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This is a guest post by Latanya Mapp Frett, Executive Director of Planned Parenthood Global, the international arm of Planned Parenthood Federation of America.
Zahra, a teenage Muslim girl living in Northern Nigeria, fought back tears as she recently addressed a crowd in Senegal about an unlikely transformation her father had undergone.
“My father is supportive of my use of contraception,” she said. Furthermore, “he supports my counseling and providing condoms and other [contraceptive] methods to my peers.”
Zahra’s father’s position is unique in her conservative community, which has some of the highest rates of child marriage in the world and where less than half of all female adolescents receive sexuality education of any kind. Her father’s acceptance came only after Zahra’s mother died from complications related to HIV/AIDS, leaving her family devastated—and leaving Zahra responsible for rearing her siblings.
It is hard to imagine the circumstances that Zahra must face as a young woman in her country today. She is vulnerable to abductions that are carried out by the militant terrorists of Boko Haram. But she faces other challenges as well. She is under immense pressure to marry and start a family; she must share in the financial upkeep of her family, necessitating work both inside and outside the home; she has few opportunities to continue her education; and, she wrestles with the same interests, desires, and concerns as many teenage girls living in our modern era.
After the death of her mother, Zahra knew that she wanted to do everything she could to prevent her fate from befalling others. Zahra became a Youth Peer Provider (YPP) with Planned Parenthood Global’s partner organization NKST, a faith-based group that runs health centers and community education campaigns. NKST trains young people as community health workers to serve peers in their own communities—increasing knowledge, dispelling myths, changing social norms, and promoting healthy behaviors. YPPs go one step beyond traditional youth peer educators by providing not only education but also contraceptive products and services where they might not otherwise be available. They also advocate that their governments—in Zahra’s case, it was the Nigerian health ministry—expand access and support for sexual and reproductive health services in their communities.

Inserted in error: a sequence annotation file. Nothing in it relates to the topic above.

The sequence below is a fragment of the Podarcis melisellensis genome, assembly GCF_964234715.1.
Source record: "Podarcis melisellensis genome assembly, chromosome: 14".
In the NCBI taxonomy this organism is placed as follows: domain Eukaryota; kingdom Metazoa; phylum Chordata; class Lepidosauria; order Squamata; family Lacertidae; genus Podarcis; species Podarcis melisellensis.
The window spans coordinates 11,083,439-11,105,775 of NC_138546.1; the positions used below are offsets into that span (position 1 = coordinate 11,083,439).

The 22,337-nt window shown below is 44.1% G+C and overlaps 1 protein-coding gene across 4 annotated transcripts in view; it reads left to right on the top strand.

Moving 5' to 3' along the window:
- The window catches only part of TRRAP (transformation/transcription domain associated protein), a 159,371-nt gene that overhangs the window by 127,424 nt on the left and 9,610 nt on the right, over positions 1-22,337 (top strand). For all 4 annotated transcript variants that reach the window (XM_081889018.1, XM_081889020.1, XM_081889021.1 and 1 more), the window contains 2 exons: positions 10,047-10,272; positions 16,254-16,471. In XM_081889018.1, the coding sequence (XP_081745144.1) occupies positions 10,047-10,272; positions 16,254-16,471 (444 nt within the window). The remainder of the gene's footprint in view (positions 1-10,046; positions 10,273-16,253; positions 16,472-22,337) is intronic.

As a result of such advocacy, the Nigerian government recently launched new guidelines in Nigeria calling for the inclusion of youth-friendly services in government-run primary health facilities. Planned Parenthood Global worked in partnership with the government to shape and to launch this landmark policy, and continues to work to create youth-friendly materials as resources for these government health facilities, many of which will now be offering youth-friendly services for the first time. Currently, most services designed specifically to meet young people’s needs are operated by private, non-governmental health facilities, but the new guidelines aim to change that and mark an important step in granting Nigerian youth today greater access to sexual and reproductive health services.
More young people in Nigeria now have access to health and especially sexual and reproductive health information and care than before. They are thereby able to make healthier choices and lead healthier lives. It is to be hoped that the newly elected administration will also value these principles to protect and encourage young people and their futures.